The statue, sublime in its simplicity, is dressed in a white alb and royal robes to express the thought that is common to all Christians, that this child is a king of the house of David, and, what is more, that Jesus is Son of God and God himself, King of Kings and Lord of Lords.
The Infant Jesus of Prague has been dressed in different clothes from time immemorial, and people know him best in his royal robes. Most of his outfits are gifts of thanksgiving. Some of the costumes can be seen in the museum, which the public can visit free of charge. The task of changing the Infant Jesus’ robes is entrusted to the Carmelite Sisters of the Child Jesus, who help the Discalced Carmelite Fathers to look after this place of pilgrimage.
The robes of the Infant Jesus of Prague are changed so that the colour corresponds to the liturgical season, which is governed by the church calendar. Four basic colours are normally used:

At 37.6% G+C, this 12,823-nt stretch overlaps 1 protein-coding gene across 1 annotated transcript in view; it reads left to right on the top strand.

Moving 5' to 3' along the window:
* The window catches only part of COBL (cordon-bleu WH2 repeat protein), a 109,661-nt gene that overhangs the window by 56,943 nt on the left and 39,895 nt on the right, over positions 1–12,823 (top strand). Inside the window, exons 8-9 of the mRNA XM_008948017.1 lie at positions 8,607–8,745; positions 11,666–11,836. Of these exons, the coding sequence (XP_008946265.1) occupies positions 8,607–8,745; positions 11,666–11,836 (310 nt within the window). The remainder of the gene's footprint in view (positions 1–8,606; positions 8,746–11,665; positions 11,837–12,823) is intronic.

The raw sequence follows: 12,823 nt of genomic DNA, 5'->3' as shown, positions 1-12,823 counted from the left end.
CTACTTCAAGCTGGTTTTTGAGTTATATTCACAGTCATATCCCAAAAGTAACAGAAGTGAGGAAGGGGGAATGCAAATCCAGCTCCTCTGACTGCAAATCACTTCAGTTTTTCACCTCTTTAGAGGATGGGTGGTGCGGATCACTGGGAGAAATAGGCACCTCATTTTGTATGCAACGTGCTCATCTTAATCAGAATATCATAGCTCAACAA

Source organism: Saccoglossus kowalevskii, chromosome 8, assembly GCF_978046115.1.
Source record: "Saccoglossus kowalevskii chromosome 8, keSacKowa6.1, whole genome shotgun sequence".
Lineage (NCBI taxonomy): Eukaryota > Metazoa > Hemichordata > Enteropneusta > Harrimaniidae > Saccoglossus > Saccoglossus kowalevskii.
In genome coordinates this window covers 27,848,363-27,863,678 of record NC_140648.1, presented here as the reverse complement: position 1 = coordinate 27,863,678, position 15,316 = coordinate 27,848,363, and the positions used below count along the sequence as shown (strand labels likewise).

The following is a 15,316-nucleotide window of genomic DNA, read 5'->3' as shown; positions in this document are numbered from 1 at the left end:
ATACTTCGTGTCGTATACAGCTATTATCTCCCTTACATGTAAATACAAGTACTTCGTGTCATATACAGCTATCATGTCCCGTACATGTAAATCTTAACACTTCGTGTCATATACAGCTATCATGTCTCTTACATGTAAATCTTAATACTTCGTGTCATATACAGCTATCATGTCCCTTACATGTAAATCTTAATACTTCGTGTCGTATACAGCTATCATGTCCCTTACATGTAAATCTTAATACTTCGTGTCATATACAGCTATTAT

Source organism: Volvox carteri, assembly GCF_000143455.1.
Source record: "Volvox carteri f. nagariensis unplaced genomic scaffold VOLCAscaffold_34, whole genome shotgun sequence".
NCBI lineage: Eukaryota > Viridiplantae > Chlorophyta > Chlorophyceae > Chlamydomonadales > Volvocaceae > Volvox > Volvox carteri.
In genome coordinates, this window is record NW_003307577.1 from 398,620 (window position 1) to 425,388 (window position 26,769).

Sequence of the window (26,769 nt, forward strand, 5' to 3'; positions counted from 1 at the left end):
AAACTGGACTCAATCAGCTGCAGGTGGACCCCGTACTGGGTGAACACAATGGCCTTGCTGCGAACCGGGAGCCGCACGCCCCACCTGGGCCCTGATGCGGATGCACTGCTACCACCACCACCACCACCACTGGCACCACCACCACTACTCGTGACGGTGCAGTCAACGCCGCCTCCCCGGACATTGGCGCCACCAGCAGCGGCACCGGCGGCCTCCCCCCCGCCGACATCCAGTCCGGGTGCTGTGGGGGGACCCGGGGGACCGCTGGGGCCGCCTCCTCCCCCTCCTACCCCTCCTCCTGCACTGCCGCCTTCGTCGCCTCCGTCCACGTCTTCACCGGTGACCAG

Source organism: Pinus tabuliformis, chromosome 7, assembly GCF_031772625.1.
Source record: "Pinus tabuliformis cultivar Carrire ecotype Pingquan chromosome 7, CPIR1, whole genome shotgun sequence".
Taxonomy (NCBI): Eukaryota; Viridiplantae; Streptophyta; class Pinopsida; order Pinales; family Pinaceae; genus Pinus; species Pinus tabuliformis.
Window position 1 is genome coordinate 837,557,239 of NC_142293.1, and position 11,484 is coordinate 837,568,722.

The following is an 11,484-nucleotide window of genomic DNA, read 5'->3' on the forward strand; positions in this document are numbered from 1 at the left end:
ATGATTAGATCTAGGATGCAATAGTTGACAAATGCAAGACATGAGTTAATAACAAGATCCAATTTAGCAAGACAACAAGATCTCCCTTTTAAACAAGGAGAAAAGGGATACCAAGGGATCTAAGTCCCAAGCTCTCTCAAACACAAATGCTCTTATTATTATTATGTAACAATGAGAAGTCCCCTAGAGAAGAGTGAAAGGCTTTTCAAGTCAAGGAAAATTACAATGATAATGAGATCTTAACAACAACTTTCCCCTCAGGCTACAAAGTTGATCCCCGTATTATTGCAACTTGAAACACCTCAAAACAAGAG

- White – festive colour of purity and holiness – for feast days and the Easter and Christmas periods
- Red – colour of blood and fire, royal colour – for Holy Week, Pentecost time and feasts of the Holy Cross
- Violet – solemn colour symbolising repentance – for the Lenten and Advent seasons
- Green – colour of life and hope – for ordinary time (colour used most often)
On the feast of his coronation the Infant Jesus is usually dressed in royal robes with an ermine mantle. On special occasions other colours are used:
- Rose – colour of subdued joy – may be used on the third Sunday of Advent and the fourth Sunday of Lent
- Gold – festive colour – may replace other colours
- Blue – sometimes used as a festive colour, especially for feasts of Our Lady
Learn about the Church of Our Lady under Chain.